There are innumerable reasons as to why imposing higher taxes on the rich is both disastrous and counter-productive. Earlier, I compiled a list of some arguments against taxes here.
Today, I came across another informational piece in Business Today. Wish to share it with you as well as record some of the excellent arguments provided in it for future reference.
As the article notes, “There is not one instance in history where taxing the super-rich has worked as part of the solution to an economic crisis. The evidence, on the contrary, shows that it has only compounded the problem.”
“The new French President, Francois Hollande’s main election plank was to levy a 75 per cent tax on the super-rich. This has resulted in a mini-exodus from France to Belgium and even, of all places, to Russia.”
“In a war-ravaged economy, Ludwig Erhard, who shaped the German economic revival after World War II, had the courage to adopt a regime of lower taxes and very few controls. Erhard famously said he would let the money and Man loose and they would make Germany great. England did otherwise and suffered the consequences. Instead of following the Erhard route which has worked, we insist on repeatedly following the path of increasing taxes.”
“The practice of taxing the rich has been tried in India with disastrous consequences . At their zenith, income tax rates soared to 97.75 per cent and this achieved the unintended twin objectives of massive tax evasion with serious erosion of our national character. Large scale cash transactions became the rule, fueling a huge black market economy.”
Further, the article notes, “The theory of bringing in equality and equity to society by taxing the super-rich is similar to Marxist ideology. It sounds delightful on paper but is utterly unworkable in practice. Marxist practices have ruined the Soviet, Chinese and North Korean economies with the attendant slaughter of 60 million of their own people.”
Some more reasons against higher taxes (from the article):
- Lower taxes = Higher revenues: “Another lesson of history is that rates of taxation are inversely proportional to the total collection of taxes. Lower rates of taxes have always resulted in higher revenues and greater compliance with tax laws.”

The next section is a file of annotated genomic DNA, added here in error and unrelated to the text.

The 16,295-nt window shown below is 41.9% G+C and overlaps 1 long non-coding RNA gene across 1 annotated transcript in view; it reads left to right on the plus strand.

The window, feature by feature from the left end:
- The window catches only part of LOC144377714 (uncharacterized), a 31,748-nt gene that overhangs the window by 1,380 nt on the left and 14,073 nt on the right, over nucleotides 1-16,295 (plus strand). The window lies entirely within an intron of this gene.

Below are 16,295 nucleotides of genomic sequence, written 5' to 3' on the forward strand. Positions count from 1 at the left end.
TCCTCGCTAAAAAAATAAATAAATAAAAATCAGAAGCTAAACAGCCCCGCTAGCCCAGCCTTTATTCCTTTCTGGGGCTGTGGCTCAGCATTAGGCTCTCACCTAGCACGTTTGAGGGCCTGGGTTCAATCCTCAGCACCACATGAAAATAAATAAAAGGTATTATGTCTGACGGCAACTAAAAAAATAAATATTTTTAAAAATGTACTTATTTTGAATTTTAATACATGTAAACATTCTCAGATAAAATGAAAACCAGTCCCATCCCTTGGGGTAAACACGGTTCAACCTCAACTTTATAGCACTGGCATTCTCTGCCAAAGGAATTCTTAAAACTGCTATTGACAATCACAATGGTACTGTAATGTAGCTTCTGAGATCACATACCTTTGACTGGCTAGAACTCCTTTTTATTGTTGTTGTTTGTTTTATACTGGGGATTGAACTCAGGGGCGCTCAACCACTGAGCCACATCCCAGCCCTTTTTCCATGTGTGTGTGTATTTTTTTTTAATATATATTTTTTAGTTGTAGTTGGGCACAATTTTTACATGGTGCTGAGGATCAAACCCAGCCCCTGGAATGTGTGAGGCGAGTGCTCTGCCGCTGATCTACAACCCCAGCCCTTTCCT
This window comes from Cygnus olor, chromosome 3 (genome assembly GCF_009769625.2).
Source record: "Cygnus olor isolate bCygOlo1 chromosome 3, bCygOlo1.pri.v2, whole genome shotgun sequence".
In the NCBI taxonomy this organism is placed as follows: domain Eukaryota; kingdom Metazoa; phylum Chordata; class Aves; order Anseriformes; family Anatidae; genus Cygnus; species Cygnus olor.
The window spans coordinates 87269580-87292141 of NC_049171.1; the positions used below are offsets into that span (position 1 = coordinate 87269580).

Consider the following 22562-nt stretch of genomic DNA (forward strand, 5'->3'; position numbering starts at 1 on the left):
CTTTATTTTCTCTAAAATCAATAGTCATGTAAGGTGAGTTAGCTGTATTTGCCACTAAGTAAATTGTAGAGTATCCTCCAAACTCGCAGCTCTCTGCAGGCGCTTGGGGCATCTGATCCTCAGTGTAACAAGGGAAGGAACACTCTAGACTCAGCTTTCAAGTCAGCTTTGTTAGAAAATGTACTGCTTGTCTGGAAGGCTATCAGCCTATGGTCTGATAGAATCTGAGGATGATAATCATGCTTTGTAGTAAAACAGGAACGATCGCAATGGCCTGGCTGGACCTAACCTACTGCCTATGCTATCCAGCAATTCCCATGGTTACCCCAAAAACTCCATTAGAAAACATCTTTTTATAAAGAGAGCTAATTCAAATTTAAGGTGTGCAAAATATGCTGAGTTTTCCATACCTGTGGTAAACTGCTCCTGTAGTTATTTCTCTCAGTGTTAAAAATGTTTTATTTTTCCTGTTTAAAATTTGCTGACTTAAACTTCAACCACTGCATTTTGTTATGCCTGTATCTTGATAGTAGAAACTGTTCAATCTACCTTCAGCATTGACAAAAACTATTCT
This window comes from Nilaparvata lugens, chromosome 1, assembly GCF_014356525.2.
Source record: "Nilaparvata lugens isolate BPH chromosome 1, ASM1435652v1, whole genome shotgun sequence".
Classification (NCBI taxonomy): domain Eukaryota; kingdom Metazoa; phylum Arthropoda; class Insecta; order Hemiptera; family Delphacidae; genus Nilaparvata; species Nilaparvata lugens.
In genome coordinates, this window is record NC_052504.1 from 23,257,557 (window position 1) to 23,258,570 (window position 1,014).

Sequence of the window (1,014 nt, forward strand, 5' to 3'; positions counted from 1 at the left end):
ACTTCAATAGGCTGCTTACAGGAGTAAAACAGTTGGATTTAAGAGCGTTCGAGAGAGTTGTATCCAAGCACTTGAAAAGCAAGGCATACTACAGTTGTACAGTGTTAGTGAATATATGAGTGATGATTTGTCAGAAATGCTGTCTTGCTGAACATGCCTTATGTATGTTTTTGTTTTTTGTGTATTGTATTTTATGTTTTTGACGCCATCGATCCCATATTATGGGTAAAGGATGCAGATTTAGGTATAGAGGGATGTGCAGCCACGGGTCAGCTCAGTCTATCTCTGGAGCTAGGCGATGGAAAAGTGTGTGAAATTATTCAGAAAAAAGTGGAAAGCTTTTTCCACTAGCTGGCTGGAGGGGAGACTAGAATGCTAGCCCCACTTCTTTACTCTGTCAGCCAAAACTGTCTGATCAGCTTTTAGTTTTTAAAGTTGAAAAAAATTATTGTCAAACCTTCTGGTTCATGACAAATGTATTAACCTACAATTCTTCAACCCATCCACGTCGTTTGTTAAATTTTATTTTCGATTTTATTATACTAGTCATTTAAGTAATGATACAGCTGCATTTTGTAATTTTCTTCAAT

- “Taxing the super-rich primarily involves increasing the rates of personal income tax or property taxes. It ignores what actually happens with the incomes of the super-rich. Higher expenditure on goods and services results in more revenue being generated through indirect taxes. And if the taxes are low, there is no incentive to conceal either income or the acquisition of goods and services. Beyond a point, most income is then invested with financial institutions which, in turn, helps fuel industrial and economic growth.”
- “[Indirect taxes such as GST] has led to the practice of not reporting sales and purchases of goods and services. The introduction of GST will result in a huge boom in the black market economy.”
- “If a man cannot become rich honestly, he will do so dishonestly. Alternatively, if he has a sense of values and ethics, he has no option but to escape to other countries. The migration of a large number of India’s brightest engineers and doctors was in no small measure due to our socialist principles and heavy taxes.”
- Another article in Business Today read, “A higher rate of tax on high income group taxpayers is uncalled for as this would discourage entrepreneurship. It could lead to professionals relocating to low tax domiciles such as Singapore,” FICCI President Naina Lal Kidwai said.
- On the issue, CII President Adi Godrej said: “We have said any increase in taxes (on rich) will create a negative perception on investment and therefore should be avoided.”